www.digitalmars.com         C & C++   DMDScript  

digitalmars.D - How D intercepts runtime errors

reply Serg Kovrov <user domain.invalid> writes:
I am quite exited by how D handling runtime errors. For example bad
pointer dereferencing.

Consider simple C/C++ example (I used try catch blocks just to
illustrate an idea):
 #include <stdio.h>
 int main(int argc, char *argv[])
 {
 	char h[] = "hello";
 	char *p = h;
 	p = (char*)123; // me evil hax0r
 	try
 	{
 		printf("pointer is %d\n", p);
 		printf("value is %s\n", p);
 	}
 	catch (...)
 	{
 		printf("gotcha!");
 	}
 	return 0;
 }

And here is equivalent code in D:
 import std.stdio;
 int main(char[][] args)
 {
 	char[] h = "hello";
 	char[]* p = &h;
 	p = cast(char[]*)0x123; // me evil hax0r
 	try
 	{
 		writefln("pointer is %d", p);
 		writefln("value is %s", *p);
 	}
 	catch (Exception e)
 	{
 		writef("gotcha!");
 	}
 	return 0;
 }

And I'm wondering how it works. I'm more or less understand what happen in C/C++ when incorrect pointer being dereferenced. But could someone kindly explain to me how it works in D, please? I mean, who (and how) is checking pointer I try to use, who throws exception, etc.. I is it garbage collector routine injected into my executable, or some other part of standard library, or maybe something completely different... And of course, how it could affect performance. Ah, there is some more. Is there something D could not intercept? I mean is there a way to crash/segfault program? Kinda silly question, yes. But knowing that could help to avoid it. Thanks.
Jul 27 2006
parent reply "Jarrett Billingsley" <kb3ctd2 yahoo.com> writes:
"Serg Kovrov" <user domain.invalid> wrote in message 
news:eaagfg$1k5d$1 digitaldaemon.com...

 I'm more or less understand what happen in C/C++ when incorrect pointer
 being dereferenced. But could someone kindly explain to me how it works
 in D, please?

 I mean, who (and how) is checking pointer I try to use, who throws
 exception, etc.. I is it garbage collector routine injected into my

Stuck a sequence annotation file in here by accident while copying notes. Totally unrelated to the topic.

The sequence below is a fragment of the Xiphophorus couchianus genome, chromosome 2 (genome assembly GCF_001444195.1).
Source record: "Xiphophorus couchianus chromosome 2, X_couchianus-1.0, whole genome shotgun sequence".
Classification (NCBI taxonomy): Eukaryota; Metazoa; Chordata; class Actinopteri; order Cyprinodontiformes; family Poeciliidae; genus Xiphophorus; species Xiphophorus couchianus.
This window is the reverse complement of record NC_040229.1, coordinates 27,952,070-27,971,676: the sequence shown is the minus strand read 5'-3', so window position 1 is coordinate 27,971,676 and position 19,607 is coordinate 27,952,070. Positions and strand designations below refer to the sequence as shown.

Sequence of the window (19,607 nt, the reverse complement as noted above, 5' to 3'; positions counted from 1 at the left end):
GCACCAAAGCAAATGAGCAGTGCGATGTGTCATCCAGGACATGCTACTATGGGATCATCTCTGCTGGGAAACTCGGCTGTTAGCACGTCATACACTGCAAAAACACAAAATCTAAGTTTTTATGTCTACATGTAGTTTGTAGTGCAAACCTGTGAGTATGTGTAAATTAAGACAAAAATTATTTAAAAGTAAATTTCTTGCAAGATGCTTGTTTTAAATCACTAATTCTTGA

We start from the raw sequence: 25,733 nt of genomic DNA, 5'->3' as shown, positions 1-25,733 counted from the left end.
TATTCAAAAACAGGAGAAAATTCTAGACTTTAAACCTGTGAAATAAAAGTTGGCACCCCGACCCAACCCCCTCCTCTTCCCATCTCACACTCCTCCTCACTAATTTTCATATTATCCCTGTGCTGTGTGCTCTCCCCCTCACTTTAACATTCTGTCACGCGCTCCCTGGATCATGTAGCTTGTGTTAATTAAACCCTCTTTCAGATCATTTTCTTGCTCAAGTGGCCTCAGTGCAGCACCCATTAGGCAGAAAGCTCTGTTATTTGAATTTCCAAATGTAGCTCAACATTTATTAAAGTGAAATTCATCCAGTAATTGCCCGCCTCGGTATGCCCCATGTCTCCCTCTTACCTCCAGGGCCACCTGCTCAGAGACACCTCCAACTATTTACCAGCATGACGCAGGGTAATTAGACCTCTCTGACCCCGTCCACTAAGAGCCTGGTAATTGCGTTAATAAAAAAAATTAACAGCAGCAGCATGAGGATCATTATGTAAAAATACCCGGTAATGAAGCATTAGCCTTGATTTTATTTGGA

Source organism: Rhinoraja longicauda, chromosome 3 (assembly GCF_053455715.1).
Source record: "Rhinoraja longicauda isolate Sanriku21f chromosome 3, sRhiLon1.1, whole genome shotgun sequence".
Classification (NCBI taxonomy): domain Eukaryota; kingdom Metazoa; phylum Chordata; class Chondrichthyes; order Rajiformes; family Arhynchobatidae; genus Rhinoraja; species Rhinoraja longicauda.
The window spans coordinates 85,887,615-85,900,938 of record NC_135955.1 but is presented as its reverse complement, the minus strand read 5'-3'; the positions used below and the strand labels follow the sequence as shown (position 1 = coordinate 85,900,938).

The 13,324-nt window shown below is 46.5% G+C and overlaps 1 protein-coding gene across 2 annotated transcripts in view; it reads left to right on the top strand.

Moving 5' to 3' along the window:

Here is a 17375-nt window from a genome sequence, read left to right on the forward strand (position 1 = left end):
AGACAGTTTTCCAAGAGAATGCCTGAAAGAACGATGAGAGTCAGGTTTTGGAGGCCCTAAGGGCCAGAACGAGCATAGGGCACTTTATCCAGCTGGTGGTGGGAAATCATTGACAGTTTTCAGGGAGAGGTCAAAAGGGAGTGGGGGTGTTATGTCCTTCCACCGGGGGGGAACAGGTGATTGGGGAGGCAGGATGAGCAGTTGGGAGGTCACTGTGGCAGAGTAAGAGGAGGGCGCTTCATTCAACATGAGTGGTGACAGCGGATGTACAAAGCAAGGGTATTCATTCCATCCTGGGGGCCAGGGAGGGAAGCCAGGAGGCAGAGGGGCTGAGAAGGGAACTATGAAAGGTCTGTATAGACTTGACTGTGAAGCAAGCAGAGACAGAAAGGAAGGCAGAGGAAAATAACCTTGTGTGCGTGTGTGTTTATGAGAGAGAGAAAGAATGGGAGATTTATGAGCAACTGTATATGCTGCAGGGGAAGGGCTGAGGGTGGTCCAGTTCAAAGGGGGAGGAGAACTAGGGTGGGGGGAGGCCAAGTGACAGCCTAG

executable, or some other part of standard library, or maybe something
 completely different...

D, as well as most modern C++ implementations, use the underlying OS's exception handling mechanisms; on Windows, it's Structured Exception Handling (SEH), and on *nix, it's usually signals. I'm just going to discuss SEH, as I don't know much about *nix signals, but I'd assume they are fairly similar. What happens is that the application registers an exception handler with the SEH system. When a system exception occurs (such as a memory access violation, which is, by the way, detected by the processor and memory controller - it's in the hardware), the OS calls the exception handler, giving it a chance to convert the system exception into a software exception which the program can understand. You can see this in /dmd/src/phobos/internal/deh.c, in the _d_translate_se_to_d_exception function: notice the "cast STATUS_ACCESS_VIOLATION" clause.
 And of course, how it could affect performance.

All exception handling methods incur some performance penalty, but since access violations are implemented in the PC hardware, there is no performance penalty that you can't circumvent.
 Ah, there is some more. Is there something D could not intercept? I mean
 is there a way to crash/segfault program? Kinda silly question, yes. But
 knowing that could help to avoid it.

Perhaps if there is an exception thrown before the exception handler routine is registered? Another possibility is if an exception is thrown outside the _Dmain's try block (see /dmd/src/phobos/internal/dmain2.d). Maybe an out of memory exception or something.
Jul 27 2006
next sibling parent reply "Jarrett Billingsley" <kb3ctd2 yahoo.com> writes:
"Jarrett Billingsley" <kb3ctd2 yahoo.com> wrote in message